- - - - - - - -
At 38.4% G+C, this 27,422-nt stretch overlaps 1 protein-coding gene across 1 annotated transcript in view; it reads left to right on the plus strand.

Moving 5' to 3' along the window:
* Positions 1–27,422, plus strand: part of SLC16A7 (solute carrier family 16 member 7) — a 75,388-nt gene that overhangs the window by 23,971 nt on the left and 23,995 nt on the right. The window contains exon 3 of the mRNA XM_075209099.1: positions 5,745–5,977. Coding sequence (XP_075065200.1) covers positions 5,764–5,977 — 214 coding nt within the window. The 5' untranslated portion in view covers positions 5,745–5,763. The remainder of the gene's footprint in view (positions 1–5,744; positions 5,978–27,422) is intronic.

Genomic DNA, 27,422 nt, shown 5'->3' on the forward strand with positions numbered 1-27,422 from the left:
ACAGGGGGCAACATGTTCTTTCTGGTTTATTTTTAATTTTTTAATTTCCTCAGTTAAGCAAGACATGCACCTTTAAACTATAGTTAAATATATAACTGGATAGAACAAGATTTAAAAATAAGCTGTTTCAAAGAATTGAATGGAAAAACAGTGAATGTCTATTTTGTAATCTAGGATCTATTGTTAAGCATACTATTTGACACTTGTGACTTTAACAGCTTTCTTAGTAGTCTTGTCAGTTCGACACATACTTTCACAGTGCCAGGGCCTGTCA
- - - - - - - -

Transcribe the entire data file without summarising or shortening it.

At 38.4% G+C, this 27,422-nt stretch overlaps 1 protein-coding gene across 1 annotated transcript in view; it reads left to right on the plus strand.

Moving 5' to 3' along the window:
* Positions 1–27,422, plus strand: part of SLC16A7 (solute carrier family 16 member 7) — a 75,388-nt gene that overhangs the window by 23,971 nt on the left and 23,995 nt on the right. The window contains exon 3 of the mRNA XM_075209099.1: positions 5,745–5,977. Coding sequence (XP_075065200.1) covers positions 5,764–5,977 — 214 coding nt within the window. The 5' untranslated portion in view covers positions 5,745–5,763. The remainder of the gene's footprint in view (positions 1–5,744; positions 5,978–27,422) is intronic.

Genomic DNA, 27,422 nt, shown 5'->3' on the forward strand with positions numbered 1-27,422 from the left:
ACAGGGGGCAACATGTTCTTTCTGGTTTATTTTTAATTTTTTAATTTCCTCAGTTAAGCAAGACATGCACCTTTAAACTATAGTTAAATATATAACTGGATAGAACAAGATTTAAAAATAAGCTGTTTCAAAGAATTGAATGGAAAAACAGTGAATGTCTATTTTGTAATCTAGGATCTATTGTTAAGCATACTATTTGACACTTGTGACTTTAACAGCTTTCTTAGTAGTCTTGTCAGTTCGACACATACTTTCACAGTGCCAGGGCCTGTCA